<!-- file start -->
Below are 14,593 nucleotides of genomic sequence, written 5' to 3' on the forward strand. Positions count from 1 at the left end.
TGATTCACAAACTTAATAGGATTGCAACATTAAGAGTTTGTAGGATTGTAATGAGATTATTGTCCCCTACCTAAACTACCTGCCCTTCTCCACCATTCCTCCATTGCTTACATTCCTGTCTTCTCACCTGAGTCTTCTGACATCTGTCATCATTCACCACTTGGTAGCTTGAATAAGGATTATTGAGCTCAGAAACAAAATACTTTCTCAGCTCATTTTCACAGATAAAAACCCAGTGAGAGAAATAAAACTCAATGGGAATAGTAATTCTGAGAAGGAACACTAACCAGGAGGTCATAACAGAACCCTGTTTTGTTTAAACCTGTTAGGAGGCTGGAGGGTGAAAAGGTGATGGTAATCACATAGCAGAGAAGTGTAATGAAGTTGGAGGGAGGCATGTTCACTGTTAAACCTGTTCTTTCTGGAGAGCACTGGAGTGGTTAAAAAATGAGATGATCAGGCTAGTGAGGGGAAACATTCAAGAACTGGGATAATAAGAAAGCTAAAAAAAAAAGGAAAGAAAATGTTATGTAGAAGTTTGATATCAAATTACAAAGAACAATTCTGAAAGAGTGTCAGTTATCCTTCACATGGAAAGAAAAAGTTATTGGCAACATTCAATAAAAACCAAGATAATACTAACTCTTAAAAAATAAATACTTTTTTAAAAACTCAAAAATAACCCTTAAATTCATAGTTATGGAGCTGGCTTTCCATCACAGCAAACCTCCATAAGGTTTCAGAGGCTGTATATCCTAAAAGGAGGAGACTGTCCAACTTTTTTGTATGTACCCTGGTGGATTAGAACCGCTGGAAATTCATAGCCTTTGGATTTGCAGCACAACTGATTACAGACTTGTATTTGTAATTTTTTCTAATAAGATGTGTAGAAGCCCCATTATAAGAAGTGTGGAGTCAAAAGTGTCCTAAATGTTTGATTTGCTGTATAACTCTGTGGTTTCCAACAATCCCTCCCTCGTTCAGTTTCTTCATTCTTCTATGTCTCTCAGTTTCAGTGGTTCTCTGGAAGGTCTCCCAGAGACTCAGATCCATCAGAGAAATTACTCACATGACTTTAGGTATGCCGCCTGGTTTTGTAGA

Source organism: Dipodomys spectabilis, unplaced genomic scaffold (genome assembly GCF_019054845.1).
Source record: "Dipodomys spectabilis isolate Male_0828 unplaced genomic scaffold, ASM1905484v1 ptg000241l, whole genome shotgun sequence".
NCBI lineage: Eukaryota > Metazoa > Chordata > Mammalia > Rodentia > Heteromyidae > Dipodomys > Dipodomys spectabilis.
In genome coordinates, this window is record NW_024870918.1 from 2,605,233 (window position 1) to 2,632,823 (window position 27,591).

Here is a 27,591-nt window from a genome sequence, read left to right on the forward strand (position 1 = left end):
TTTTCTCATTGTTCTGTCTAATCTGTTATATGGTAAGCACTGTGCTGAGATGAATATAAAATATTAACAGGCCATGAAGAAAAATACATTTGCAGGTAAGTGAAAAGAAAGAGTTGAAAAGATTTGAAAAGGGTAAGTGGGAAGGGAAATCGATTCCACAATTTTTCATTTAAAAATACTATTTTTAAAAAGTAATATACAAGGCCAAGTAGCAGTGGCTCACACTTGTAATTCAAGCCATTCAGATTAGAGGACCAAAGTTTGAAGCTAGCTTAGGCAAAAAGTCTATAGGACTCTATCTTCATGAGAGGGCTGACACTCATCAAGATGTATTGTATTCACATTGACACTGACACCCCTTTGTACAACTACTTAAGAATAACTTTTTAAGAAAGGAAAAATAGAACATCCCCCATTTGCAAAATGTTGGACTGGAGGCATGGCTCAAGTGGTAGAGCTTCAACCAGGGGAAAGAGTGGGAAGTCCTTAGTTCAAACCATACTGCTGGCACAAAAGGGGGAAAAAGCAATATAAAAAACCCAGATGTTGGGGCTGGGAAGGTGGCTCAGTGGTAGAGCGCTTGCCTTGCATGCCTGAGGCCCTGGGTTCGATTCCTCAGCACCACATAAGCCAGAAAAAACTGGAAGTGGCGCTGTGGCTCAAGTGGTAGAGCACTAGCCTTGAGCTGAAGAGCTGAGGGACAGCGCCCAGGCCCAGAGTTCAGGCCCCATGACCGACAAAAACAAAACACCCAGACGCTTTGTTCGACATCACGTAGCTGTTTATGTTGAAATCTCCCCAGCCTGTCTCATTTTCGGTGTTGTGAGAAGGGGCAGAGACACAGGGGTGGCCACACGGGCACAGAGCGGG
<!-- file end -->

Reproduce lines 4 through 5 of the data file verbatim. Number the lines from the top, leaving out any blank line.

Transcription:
Source record: "Dipodomys spectabilis isolate Male_0828 unplaced genomic scaffold, ASM1905484v1 ptg000241l, whole genome shotgun sequence".
NCBI lineage: Eukaryota > Metazoa > Chordata > Mammalia > Rodentia > Heteromyidae > Dipodomys > Dipodomys spectabilis.